States to focus on fusing threat information
- By William Welsh
- Feb 03, 2005
State and local governments will concentrate this year on improving the way they collect, analyze and use threat information related to terrorism, according to the members of a homeland security panel speaking at a conference in Washington this week.
State and local government have spent only a small percentage of the more than $6 billion allocated to them by the federal government for homeland security, said John Cohen, senior adviser on homeland security for Massachusetts. The projects "are all over the map," he said at the Outlook in the States 2005" conference, sponsored by Governing magazine.
Jerry Murphy, director for homeland security and development with the Police Executive Research Forum, said that state and local homeland security priorities are in constant flux.
"Taking a snapshot today would be useless six months from now, because things are changing so quickly," he said.
Cohen said the last six months have seen a dramatic shift in the way that state and local governments approach homeland security.
As terrorist threats become more decentralized, state and local governments are switching their focus from external threats from organizations, such as Al Qaeda, to internal threats from individuals residing in the United States who might launch an attack because they are sympathetic to international terrorist ideology, he said.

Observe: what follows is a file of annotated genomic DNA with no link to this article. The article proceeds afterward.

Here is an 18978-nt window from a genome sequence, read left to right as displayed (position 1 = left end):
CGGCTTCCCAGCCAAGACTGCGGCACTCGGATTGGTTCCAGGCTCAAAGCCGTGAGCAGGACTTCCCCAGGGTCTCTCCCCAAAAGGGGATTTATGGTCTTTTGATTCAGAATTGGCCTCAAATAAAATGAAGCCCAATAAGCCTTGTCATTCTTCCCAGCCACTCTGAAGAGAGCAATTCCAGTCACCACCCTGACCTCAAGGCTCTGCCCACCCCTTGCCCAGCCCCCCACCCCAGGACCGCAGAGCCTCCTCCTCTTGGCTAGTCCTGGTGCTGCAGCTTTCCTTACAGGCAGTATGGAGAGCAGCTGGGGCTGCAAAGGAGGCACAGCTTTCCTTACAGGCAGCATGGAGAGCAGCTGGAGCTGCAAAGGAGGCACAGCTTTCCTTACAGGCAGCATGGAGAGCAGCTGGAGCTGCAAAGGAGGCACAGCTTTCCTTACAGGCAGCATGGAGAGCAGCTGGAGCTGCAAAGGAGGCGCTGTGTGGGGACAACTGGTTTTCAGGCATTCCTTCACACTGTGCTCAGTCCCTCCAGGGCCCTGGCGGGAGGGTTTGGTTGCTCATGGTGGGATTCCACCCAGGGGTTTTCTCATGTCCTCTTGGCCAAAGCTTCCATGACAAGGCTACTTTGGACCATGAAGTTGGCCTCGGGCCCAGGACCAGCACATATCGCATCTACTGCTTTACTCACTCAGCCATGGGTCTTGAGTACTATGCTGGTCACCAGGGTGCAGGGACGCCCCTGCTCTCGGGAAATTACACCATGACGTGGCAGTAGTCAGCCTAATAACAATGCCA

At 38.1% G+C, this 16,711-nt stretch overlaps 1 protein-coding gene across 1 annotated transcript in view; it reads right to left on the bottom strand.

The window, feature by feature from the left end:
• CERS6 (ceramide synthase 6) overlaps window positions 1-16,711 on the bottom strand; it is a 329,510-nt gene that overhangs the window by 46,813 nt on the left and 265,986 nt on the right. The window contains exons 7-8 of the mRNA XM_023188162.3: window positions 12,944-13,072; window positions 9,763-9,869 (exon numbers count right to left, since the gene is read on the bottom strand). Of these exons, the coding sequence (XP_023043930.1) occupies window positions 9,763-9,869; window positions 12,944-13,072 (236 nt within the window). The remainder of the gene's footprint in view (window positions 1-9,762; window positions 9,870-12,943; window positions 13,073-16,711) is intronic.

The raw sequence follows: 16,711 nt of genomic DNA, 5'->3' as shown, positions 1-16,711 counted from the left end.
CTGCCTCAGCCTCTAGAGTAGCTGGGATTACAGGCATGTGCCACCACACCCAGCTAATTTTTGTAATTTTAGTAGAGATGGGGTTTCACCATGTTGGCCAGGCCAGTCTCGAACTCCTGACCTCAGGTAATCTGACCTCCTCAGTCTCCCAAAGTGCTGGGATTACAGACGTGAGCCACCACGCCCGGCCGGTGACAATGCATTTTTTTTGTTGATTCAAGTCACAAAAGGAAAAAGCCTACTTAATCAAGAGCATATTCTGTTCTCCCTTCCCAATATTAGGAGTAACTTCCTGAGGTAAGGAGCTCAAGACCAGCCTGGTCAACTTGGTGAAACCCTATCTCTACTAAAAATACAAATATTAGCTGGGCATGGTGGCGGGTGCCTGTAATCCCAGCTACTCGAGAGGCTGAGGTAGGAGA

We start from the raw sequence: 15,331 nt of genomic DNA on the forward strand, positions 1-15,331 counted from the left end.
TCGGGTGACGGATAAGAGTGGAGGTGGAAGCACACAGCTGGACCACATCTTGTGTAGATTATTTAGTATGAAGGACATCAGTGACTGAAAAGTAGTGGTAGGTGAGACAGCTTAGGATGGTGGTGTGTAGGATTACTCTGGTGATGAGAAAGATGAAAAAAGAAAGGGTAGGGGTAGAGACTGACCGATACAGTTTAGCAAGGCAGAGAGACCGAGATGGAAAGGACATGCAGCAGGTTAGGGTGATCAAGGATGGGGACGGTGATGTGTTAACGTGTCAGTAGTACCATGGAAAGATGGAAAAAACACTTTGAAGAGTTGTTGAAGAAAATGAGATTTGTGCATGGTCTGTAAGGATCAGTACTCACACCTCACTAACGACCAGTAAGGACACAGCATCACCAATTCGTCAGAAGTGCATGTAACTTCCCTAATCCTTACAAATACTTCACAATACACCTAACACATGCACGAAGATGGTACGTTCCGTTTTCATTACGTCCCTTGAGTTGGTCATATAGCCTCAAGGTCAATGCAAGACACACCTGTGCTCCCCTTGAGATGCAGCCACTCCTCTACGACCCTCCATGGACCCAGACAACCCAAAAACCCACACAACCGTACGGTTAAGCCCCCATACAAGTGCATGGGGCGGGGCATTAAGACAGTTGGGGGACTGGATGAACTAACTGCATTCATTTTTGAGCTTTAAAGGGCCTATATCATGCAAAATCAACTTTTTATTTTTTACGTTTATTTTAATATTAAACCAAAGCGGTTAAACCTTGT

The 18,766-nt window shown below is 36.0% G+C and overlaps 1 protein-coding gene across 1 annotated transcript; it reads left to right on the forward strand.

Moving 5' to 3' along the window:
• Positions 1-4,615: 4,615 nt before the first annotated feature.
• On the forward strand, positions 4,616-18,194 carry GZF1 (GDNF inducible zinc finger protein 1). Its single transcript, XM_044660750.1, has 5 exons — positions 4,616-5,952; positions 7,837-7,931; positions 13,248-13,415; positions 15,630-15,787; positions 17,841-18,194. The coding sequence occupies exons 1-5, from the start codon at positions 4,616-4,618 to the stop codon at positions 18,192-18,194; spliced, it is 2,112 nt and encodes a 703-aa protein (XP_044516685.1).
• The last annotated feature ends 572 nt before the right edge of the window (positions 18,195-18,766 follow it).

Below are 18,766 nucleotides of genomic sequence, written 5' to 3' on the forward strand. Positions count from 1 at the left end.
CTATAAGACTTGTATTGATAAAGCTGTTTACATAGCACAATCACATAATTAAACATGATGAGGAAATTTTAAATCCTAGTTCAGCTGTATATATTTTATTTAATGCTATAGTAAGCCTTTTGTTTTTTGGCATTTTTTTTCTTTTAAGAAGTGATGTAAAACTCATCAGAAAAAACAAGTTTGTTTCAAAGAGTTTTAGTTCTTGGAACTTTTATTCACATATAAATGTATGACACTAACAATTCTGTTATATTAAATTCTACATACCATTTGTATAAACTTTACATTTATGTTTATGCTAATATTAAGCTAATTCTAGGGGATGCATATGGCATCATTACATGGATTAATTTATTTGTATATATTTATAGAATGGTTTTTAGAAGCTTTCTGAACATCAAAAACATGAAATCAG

"This presents a difficult challenge to state and local governments," Cohen said. "They need to be smarter and more information-driven."
This year, state and local government will work on ways to improve how they process threat information from the federal government, as well as how they gather such information themselves from within their jurisdictions, he said.
State governments are swamped with redundant information from various federal agencies related to terrorist threats, and they are trying to find a better way to process such information, Cohen said.
To achieve this, they are working with the federal government to develop a single channel through which to receive information, he said.
Murphy said the top 10 state and local homeland security priorities are:
*Develop interoperable communications for first responders
*Develop a state intelligence fusion center
*Identify and protect critical infrastructure
*Coordinate efforts of state and local agencies
*Improve procedures to receive timely intelligence information
*Use exercises and simulations to improve preparedness
*Obtain federal funds
*Secure seaports, airports and borders
*Organize state resources for homeland security
*Integrate incident command systems
Murphy suggested that companies interested in working on projects in this area go to a state Web site to review its homeland security strategy. He said that as companies work with individual states, they should make note of the background of those who oversee homeland security at the state government level.
Previously, 80 percent of homeland security directors and advisers came from emergency management. But there has been considerable turnover since those appointments were first made, and governors now are filling them primarily with law enforcement officials, he said.
A number of law enforcement officials coming into those positions have never worked at the state government level before and are experiencing a steep learning curve, Murphy said.
William Welsh is a freelance writer covering IT and defense technology.